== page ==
Recovering a Lost Voice: Su Tong’s and Yu Hua’s Cathartic Fiction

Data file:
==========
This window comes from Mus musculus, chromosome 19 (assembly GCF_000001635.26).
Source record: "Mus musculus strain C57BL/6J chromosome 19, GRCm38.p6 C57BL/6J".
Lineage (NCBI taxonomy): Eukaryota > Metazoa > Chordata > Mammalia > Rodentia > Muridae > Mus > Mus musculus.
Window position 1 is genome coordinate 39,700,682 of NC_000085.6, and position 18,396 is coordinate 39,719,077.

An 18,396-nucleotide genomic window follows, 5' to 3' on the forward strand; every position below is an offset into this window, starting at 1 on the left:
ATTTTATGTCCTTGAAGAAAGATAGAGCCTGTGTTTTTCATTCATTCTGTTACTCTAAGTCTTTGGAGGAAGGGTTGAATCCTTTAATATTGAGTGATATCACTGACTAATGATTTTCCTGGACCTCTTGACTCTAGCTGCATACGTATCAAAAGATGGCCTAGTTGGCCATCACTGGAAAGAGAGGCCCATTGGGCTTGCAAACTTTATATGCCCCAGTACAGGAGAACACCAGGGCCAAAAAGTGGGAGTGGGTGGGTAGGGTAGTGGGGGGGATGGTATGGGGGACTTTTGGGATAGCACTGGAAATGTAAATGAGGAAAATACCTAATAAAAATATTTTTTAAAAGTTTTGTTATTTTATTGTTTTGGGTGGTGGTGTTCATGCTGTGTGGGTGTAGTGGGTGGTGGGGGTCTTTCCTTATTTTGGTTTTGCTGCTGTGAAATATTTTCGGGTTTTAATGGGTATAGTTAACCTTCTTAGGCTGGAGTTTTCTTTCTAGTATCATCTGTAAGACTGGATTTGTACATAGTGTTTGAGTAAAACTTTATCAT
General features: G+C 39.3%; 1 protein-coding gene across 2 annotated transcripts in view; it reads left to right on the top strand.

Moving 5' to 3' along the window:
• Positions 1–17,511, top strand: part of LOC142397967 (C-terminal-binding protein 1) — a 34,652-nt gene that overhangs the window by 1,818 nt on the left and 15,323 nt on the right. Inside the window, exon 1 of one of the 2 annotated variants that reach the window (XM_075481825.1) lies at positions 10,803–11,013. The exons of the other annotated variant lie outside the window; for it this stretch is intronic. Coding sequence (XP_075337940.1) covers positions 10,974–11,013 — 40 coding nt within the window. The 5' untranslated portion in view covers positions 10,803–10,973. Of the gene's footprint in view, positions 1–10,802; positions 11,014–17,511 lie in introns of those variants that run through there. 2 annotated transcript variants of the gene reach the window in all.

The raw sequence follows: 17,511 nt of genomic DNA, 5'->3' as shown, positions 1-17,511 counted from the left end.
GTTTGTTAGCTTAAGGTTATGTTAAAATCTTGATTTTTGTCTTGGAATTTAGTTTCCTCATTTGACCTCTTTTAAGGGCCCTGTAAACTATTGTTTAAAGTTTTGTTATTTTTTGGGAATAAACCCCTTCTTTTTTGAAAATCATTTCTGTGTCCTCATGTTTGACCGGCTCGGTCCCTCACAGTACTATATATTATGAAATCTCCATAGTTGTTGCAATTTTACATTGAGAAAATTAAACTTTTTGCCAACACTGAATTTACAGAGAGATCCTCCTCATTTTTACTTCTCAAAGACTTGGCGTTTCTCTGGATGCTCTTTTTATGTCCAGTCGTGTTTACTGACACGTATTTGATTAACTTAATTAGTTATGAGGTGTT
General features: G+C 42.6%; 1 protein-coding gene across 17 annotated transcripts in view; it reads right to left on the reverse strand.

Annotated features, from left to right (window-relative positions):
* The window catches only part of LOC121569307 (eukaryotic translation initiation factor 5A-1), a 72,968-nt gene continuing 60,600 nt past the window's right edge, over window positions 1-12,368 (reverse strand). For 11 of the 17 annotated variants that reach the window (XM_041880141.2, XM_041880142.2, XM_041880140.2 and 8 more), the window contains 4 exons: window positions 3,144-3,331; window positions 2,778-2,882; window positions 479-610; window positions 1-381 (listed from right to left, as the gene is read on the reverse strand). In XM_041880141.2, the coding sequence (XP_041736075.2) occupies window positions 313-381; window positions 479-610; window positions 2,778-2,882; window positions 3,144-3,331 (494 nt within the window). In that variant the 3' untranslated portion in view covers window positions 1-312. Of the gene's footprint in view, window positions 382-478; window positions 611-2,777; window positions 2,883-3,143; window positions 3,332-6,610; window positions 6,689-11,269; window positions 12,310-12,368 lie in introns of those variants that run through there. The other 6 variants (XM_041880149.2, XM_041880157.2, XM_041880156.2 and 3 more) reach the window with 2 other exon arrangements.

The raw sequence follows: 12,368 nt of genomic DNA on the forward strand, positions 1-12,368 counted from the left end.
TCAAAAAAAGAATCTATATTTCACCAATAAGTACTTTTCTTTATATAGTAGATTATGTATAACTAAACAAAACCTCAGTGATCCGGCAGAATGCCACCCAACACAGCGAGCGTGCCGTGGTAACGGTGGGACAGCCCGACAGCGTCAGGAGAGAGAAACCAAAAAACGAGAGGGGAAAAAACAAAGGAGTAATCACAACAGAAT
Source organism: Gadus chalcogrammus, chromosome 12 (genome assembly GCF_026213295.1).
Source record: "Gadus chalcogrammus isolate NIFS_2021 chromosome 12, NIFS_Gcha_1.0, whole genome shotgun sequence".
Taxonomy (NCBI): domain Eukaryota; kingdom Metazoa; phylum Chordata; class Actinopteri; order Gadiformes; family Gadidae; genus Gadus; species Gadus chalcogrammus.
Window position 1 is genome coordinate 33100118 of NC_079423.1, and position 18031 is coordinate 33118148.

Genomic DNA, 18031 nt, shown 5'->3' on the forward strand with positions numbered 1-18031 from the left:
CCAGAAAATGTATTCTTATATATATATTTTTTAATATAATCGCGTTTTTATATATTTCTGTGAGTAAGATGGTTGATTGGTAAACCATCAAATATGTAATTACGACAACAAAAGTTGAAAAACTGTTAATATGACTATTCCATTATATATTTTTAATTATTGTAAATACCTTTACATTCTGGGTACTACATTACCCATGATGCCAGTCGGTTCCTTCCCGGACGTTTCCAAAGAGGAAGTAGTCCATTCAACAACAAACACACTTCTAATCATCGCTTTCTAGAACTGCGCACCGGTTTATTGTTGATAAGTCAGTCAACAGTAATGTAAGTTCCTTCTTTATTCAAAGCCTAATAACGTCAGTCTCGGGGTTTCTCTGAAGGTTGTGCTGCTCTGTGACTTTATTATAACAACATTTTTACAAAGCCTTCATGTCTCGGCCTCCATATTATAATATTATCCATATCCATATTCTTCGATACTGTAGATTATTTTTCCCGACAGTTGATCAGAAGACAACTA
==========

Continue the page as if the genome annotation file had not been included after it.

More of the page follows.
The Cultural Revolution left deep scars in the memory of the Chinese and strongly influenced Chinese literature, especially those works written by the generation who lived to experience its excesses. Yu Hua’s novels To Live and Chronicle of a Blood Merchant, as well as Su Tong’s Binu and the Great Wall of China, address the problem of the pain and traumas associated with Chinese history. The writers draw upon the traditions of storytelling in an attempt to overcome those traumas by creating new, linear, coherent, and even optimistic, tales about the past experiences of ordinary people, who are given a chance to narrate them against the dominant historical discourse. Walter Ong’s theory of orality and Michel Foucault’s concept of counter-history open up new possibilities of analysis, and help understand these cathartic prose works. A careful reading of Su Tong’s and Yu Hua’s novels also raises the question of the authenticity of the trauma recovery presented, and exposes the risk of complicity with the hegemonic discourse of history in silencing and repressing the traumatic memories that they face.
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